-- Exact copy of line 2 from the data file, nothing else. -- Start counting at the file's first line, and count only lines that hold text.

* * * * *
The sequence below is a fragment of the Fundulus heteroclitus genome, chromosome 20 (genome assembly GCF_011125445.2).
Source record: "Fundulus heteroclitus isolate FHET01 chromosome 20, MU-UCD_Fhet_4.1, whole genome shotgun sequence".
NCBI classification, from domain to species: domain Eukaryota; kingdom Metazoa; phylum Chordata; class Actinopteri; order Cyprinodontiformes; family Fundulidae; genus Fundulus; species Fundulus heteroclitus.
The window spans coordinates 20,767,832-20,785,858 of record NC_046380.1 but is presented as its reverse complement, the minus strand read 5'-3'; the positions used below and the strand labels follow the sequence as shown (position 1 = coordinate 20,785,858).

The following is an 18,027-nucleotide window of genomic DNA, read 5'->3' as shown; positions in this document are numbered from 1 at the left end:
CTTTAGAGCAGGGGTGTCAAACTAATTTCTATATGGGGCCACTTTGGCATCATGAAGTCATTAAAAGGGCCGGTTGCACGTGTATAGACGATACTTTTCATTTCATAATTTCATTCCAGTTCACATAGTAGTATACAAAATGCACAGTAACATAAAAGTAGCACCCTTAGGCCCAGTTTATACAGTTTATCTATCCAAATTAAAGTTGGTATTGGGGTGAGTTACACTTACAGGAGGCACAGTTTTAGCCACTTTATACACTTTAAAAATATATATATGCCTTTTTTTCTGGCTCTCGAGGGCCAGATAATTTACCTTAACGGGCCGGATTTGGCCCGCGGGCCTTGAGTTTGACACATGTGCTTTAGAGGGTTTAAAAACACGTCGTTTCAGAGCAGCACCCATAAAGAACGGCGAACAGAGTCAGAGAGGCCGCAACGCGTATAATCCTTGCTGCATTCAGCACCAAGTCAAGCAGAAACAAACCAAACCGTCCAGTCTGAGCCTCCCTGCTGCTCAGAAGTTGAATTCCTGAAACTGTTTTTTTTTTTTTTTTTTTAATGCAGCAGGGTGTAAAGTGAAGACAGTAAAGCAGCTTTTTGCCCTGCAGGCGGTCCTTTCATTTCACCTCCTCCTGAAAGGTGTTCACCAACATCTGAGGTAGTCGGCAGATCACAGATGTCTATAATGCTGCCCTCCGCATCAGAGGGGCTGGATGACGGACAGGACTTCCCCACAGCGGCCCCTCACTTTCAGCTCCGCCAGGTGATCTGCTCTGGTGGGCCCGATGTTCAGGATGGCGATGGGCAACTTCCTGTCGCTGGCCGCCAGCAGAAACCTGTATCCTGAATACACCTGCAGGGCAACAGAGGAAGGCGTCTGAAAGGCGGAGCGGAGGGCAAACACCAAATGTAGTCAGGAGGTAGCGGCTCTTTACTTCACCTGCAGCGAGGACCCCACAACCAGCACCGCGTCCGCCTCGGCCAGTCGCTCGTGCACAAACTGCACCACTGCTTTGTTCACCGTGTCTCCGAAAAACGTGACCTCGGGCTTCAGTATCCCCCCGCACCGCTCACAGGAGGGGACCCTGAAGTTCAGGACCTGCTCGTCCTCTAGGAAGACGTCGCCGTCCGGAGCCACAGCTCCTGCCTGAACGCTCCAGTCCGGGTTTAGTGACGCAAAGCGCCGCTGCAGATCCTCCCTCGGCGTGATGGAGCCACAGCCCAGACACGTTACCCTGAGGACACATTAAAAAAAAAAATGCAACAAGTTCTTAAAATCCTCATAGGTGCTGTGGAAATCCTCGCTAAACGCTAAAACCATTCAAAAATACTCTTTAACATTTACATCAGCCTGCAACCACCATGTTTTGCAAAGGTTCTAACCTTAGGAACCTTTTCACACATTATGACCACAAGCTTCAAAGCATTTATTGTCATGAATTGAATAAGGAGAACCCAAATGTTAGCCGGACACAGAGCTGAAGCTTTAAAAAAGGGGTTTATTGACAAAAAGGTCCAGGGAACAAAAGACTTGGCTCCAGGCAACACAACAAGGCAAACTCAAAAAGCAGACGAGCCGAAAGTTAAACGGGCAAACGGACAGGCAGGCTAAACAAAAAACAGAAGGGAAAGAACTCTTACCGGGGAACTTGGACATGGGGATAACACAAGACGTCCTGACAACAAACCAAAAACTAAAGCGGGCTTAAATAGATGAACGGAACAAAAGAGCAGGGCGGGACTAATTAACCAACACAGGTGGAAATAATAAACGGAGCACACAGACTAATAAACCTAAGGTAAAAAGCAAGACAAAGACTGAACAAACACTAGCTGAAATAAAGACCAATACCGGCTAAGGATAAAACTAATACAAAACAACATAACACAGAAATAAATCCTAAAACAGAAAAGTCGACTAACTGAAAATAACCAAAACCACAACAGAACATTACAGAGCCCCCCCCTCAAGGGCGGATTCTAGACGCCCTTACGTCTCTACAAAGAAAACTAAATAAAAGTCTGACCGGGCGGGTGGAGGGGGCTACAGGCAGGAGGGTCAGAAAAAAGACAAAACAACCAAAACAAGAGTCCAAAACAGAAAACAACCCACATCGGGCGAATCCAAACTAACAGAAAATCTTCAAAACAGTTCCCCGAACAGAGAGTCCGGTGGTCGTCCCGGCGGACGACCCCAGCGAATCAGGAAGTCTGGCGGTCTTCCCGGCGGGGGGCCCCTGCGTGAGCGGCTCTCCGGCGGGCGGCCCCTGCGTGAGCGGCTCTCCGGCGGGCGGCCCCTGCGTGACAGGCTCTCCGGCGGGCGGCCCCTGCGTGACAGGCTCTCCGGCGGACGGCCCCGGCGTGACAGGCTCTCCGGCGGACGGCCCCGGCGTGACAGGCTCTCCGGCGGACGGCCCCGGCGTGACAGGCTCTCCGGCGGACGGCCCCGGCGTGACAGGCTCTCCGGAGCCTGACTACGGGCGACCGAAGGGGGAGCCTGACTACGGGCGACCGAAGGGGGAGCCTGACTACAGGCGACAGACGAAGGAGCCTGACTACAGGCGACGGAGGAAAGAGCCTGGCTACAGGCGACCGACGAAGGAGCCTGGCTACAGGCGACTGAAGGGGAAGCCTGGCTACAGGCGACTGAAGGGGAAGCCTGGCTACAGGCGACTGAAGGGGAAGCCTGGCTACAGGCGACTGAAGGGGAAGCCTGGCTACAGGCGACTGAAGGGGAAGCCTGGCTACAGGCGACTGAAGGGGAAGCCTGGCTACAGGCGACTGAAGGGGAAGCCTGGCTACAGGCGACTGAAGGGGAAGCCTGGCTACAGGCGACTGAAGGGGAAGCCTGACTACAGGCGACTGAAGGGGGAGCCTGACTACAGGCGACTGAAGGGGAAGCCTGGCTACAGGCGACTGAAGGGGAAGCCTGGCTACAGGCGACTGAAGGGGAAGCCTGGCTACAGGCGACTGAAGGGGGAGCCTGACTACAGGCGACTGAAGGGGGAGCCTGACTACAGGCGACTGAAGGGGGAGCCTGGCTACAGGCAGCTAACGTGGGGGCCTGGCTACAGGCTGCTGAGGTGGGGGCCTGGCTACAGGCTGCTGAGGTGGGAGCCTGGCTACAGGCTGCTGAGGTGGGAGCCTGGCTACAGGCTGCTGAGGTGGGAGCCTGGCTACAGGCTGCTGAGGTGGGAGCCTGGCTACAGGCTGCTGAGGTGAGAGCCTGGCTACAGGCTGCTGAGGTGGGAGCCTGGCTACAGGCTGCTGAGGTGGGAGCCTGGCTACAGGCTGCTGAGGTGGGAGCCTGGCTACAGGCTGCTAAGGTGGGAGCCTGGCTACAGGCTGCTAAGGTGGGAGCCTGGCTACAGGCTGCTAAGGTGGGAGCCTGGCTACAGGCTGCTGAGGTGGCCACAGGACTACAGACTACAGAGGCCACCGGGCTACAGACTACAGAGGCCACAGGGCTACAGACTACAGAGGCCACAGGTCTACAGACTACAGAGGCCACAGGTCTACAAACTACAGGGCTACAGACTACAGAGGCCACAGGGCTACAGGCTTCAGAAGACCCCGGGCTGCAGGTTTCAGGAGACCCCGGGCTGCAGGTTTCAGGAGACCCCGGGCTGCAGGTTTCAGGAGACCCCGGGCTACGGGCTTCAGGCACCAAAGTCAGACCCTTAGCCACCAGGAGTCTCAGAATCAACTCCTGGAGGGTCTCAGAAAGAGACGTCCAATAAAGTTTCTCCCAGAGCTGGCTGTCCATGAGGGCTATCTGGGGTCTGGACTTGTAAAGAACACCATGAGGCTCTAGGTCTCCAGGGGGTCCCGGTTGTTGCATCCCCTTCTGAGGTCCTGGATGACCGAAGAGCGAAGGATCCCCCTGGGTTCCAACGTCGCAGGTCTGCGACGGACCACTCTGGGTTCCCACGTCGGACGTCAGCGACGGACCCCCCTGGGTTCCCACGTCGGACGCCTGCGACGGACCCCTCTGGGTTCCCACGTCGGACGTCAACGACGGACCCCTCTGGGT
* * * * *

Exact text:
Source record: "Fundulus heteroclitus isolate FHET01 chromosome 20, MU-UCD_Fhet_4.1, whole genome shotgun sequence".